Atria Books (2011), $25
By Jessica Friedel, NAMI communications intern
The Dark Side of Innocence is not your typical coming of age story. A prequel to her first novel, Manic, Terri Cheney recounts her childhood growing up with an undiagnosed and untreated case of bipolar disorder. Looking back, it is clear that Cheney demonstrated all the symptoms of bipolar disorder, but at the time she was just seen as a “problem child” by her parents. Her life seemed perfect to those around her. Consistently at the top of her class and head of the cheerleading squad, Cheney was a poster child for success. But in reality, she was constantly at the mercy of a powerful inner force which she called “The Black Beast.” She went to bed every night not knowing if she would be able to get out of bed in the morning. At any instant “The Black Beast” could take over her thoughts and emotions, making her childhood unpredictable and dangerous.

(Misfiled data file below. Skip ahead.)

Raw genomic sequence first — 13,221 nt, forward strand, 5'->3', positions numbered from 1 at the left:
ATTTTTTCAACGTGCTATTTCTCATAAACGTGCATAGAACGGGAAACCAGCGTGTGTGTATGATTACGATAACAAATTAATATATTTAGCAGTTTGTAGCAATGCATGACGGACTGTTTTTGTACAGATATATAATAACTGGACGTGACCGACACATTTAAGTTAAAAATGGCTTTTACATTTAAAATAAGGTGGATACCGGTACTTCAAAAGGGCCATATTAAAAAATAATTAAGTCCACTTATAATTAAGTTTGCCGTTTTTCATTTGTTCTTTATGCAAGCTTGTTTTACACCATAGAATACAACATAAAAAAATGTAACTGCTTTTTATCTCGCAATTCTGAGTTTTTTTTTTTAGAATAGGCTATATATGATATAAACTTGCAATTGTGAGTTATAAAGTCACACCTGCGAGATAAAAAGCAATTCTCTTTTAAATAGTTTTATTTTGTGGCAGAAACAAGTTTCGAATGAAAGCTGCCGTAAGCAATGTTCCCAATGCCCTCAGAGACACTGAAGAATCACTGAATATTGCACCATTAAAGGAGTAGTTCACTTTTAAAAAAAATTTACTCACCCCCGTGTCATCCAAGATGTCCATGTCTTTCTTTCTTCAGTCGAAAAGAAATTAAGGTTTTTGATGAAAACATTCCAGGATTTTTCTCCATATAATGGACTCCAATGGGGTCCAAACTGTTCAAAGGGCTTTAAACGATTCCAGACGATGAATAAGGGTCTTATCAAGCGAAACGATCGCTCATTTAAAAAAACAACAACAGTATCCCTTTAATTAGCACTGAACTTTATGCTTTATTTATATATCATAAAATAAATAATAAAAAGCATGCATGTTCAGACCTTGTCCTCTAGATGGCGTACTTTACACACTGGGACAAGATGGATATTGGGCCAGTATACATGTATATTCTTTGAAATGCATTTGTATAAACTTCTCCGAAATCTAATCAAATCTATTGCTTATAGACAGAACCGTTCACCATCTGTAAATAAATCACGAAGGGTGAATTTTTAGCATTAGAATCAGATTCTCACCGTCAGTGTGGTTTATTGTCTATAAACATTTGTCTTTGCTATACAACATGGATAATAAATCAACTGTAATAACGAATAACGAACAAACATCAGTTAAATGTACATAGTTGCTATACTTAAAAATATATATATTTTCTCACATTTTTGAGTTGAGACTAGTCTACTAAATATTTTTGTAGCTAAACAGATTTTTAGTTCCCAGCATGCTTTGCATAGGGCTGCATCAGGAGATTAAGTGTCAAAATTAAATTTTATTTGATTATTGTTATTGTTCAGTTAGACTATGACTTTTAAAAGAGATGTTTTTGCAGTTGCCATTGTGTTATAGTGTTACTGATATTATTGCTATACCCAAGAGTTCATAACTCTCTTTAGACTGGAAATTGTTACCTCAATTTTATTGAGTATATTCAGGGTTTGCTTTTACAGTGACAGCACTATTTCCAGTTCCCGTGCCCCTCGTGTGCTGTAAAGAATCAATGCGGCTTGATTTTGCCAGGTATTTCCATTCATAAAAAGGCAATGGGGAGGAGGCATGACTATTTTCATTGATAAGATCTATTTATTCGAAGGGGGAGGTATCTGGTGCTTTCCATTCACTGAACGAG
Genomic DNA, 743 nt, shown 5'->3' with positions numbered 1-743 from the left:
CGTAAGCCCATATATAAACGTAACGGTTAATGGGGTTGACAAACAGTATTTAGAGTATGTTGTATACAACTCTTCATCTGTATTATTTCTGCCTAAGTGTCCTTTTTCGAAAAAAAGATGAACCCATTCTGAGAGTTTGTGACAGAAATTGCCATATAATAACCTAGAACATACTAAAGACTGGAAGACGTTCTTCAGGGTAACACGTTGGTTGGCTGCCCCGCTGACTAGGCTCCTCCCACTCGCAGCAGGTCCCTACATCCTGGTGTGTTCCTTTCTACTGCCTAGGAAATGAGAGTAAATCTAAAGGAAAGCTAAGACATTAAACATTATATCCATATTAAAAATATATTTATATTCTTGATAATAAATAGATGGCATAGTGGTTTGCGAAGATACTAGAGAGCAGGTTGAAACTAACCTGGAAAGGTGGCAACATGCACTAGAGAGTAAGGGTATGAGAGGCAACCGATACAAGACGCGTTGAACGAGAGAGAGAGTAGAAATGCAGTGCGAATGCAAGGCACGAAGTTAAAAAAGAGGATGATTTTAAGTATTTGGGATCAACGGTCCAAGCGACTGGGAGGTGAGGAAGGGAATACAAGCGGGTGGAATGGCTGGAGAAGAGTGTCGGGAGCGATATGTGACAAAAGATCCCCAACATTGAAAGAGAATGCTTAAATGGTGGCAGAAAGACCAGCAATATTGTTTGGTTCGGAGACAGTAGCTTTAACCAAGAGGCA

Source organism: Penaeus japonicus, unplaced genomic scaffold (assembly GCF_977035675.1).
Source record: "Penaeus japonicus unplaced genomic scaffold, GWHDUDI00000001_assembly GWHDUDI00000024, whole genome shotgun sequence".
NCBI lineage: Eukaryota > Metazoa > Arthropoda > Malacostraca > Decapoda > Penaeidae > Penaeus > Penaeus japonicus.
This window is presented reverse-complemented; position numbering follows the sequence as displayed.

The story is difficult, but Cheney’s masterful style and writing make the read easy. Cheney skillfully takes her reader on a journey into the mind of child with bipolar disorder. She vividly exhibits her innermost thoughts to show how seemingly insignificant situations could push her to the most extreme measures. Not having the right color paper for her homework was the catalyst for her first suicide attempt when she was 7 years old.
The novel is a jarring, brutal look at what it was like growing up in a time when mental illness was eschewed by the medical field and a taboo topic of conversation. Readers can feel Cheney’s desperation to avoid “The Black Beast” by any means necessary. In high school she began drinking excessive amounts of alcohol in the morning just to get through the school day. This eventually led to another suicide attempt in the form of a nearly fatal car crash.
Cheney’s stories reveal the harsh realities of bipolar disorder. Although her experiences are riveting and disturbing, her writing is captivating and passionate. Her story is one of survival and hope that attempts to open the world’s eyes to the cold reality of growing up with a mental illness.
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